Writing When You Don’t Want To


When I lived in London, I used to go to Hyde Park and do watercolor sketches.  One day an older man walked up behind me and said, “Hmm, artist.  My granddaughter is an artist.  She’s six.”  His tone wasn’t as judgmental as his words, but I still got the message.  Grown ups don’t draw and paint.  Grown ups work.

Bill OHanlon with a stack of his books

Write, write, write! Bill O’Hanlon with the books he’s written.

When people make their living doing what others do for hobbies, I think there is an extra pressure to be great or go find a real job.  Storytelling is like that.  But talk about your demotivation! Ugh. Add to that the idea that some days you don’t feel like rushing to the keyboard to write, and life can be truly challenging.  So how do you motivate yourself when there is no Muse to rely on?

Here are some thoughts that help me:

  • Try to always “be in the middle” – I find the rule of physics that states an object in motion is easier to keep in motion than starting something from a state of inactivity works for me.  I try, therefore, to have small writing projects along with any current novel I’m working on all in motion at one time.  That way, if I’m not feeling creative about one thing, I can work on something else. And guess what.  Today, I’m finishing a blog post I started more than a month ago!
  • Keep a list – I’ve always loved lists, and in writing, it’s no different.  Character names, what goes on in the next chapter, publishers to submit queries to; they all work.  Mostly, I think a list of 2, 3 or 5-minute projects is a good idea.  Number pages in a journal, sharpen pencils, start a blog post or maybe write a thank-you note.  These are all tasks that have to be done sometime.  And the lists themselves are small tasks that have to be done.  When I don’t feel like writing, a nice bullet list helps jump start my brain.
  • Journal – often creativity for me is blocked by something bugging me, but I haven’t spent the time to figure it out and resolve it.  A journal let’s you put words down that you may not even know are reaching into your subconscious.
  • Develop curiosity – today, I went online to research, of all things, molasses.  I was curious because my mom used to say things like, “Hurry up.  You’re slower than molasses in January.”  Mom’s not around any more, but the expression pops into my head every now and then.  One day, I think I’ll write a blog post about molasses, because I found some interesting tid-bits on this subject.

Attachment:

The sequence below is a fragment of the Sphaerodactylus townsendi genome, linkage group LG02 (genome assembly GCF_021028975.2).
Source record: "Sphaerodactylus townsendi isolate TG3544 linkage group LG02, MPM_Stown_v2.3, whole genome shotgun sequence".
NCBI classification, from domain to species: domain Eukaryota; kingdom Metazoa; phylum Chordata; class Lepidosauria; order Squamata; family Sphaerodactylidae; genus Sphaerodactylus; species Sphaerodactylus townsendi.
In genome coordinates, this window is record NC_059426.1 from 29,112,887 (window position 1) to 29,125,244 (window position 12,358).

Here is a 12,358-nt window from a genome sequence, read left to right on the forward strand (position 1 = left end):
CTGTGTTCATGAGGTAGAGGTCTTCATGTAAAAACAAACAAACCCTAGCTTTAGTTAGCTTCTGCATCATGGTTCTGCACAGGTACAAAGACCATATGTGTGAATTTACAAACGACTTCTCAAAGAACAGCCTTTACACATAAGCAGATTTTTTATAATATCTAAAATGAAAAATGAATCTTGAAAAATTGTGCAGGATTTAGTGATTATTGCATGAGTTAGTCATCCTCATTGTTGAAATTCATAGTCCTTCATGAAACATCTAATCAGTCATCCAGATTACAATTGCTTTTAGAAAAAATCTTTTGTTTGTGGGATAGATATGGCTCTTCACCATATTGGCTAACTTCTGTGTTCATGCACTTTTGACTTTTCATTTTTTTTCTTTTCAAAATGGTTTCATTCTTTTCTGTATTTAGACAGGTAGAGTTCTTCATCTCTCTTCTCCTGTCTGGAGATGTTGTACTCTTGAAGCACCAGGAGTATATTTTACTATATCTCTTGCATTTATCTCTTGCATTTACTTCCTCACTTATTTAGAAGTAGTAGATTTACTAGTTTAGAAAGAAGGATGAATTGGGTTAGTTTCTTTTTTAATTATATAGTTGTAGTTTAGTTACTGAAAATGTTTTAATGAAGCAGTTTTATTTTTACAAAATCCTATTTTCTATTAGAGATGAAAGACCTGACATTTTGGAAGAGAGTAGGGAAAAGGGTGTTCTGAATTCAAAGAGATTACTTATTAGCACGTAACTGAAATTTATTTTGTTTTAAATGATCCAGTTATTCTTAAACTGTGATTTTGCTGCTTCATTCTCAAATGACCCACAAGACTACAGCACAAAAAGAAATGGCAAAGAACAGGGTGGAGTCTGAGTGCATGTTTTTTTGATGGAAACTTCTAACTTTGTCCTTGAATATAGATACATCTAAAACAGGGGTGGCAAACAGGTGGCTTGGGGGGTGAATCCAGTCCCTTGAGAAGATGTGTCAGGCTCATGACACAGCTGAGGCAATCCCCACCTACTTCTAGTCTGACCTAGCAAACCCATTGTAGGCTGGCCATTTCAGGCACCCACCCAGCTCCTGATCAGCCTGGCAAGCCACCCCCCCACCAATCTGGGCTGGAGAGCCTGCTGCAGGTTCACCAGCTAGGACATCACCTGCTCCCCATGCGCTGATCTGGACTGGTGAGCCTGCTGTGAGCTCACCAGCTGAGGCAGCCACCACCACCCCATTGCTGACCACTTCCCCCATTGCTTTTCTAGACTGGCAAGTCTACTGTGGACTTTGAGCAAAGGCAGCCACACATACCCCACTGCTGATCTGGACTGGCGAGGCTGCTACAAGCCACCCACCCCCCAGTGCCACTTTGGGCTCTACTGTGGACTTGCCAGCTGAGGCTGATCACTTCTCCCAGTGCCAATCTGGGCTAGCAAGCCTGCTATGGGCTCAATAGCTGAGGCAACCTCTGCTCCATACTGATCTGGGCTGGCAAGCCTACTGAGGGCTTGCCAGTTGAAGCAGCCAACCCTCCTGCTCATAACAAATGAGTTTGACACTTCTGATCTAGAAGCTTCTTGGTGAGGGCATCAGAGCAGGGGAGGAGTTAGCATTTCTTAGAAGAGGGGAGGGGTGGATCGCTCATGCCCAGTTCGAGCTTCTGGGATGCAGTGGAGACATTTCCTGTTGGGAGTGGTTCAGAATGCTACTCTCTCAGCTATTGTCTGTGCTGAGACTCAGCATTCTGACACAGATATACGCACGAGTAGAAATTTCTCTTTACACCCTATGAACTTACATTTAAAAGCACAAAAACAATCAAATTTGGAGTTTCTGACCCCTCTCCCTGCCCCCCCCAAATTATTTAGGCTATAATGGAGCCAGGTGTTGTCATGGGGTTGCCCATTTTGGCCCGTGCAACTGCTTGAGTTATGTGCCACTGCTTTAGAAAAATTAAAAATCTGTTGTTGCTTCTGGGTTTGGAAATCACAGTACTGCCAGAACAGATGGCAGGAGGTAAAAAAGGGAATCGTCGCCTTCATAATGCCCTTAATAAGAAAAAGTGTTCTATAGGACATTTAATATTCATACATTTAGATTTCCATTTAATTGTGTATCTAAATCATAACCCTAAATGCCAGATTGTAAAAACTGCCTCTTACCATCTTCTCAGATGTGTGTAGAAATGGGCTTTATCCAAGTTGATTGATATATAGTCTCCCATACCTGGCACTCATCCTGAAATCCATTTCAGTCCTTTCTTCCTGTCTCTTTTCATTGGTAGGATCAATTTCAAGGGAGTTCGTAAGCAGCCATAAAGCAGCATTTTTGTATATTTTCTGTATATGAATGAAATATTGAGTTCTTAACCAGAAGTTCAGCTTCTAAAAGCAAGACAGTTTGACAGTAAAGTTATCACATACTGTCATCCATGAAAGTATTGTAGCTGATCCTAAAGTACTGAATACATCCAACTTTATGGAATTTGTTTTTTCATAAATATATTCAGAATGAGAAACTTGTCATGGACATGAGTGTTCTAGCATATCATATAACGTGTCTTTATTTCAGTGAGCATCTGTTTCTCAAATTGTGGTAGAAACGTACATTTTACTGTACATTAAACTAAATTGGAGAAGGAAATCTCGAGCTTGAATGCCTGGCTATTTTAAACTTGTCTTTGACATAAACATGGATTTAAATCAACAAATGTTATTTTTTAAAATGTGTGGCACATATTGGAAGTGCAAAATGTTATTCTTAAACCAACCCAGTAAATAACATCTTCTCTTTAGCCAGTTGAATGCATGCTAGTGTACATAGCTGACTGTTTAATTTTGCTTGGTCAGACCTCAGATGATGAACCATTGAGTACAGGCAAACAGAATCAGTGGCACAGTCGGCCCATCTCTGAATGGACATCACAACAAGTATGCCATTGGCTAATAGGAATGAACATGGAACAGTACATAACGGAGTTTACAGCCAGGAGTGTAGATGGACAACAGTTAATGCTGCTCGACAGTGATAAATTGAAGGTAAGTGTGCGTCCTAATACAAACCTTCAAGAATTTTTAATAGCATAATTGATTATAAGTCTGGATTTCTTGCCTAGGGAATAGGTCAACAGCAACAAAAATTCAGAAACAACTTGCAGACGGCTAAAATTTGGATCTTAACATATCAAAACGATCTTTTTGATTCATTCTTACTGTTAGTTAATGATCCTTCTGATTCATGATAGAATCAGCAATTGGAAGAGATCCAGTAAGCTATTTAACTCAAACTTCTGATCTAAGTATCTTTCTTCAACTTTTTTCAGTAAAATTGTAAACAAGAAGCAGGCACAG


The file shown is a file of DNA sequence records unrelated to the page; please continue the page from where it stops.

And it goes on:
• Brainstorm – each morning, before I work on this blog, I set a timer for five minutes and list out writing ideas.  This can get the rusty creative gears going as well.

Another great source of motivation for writing comes from reading.  One book I’d like to recommend on this subject is “Write Is A Verb,” by Bill O’Hanlon.  As a psychotherapist, Bill really works on the motivations of writing and has some good exercises you can do to get or keep moving in your writing ambitions. Definitely worth checking out.

Here’s a quote from the book: “Everyone has five minutes in each day he could devote to this exercise, no matter how busy.  Most people can write about 250 words in five minutes. That’s about one page of a double-spaced manuscript.  Do that every day for a year and you’ll have a book. Doesn’t that seem workable?”

Thanks for spending time with me today.  I feel more like writing now than ever.

Now it’s your turn.  What do you do to force yourself to write when you don’t want to?  What will you write today?  Do you have a list of writing projects going?

Have an artful day.

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2 thoughts on “Writing When You Don’t Want To

  1. I think about writing every day but reading and dreaming about it is more fun than actually doing it. You do encourage me Liesa so maybe someday I will write but until then my two favorite writing books are Writing Down the Bones by Natalie Goldberg and Bird by Bird by Anne Lamott.

    • Sharon,
      Thanks for visiting my blog and website. Your wide variety of reading more than makes up for any unfulfilled writing goals. When the time is right, your pen will hit the paper and good things will happen.

      Right now, I have to agree about the Word by Word book by Anne Lamott. I didn’t get all the way through Writing Down the Bones by Natalie Goldberg. Another good inspirational book is Stephen King’s “On Writing.” Creepy, but not half so chilling as his novels.
      Thanks for your friendship. Liesa

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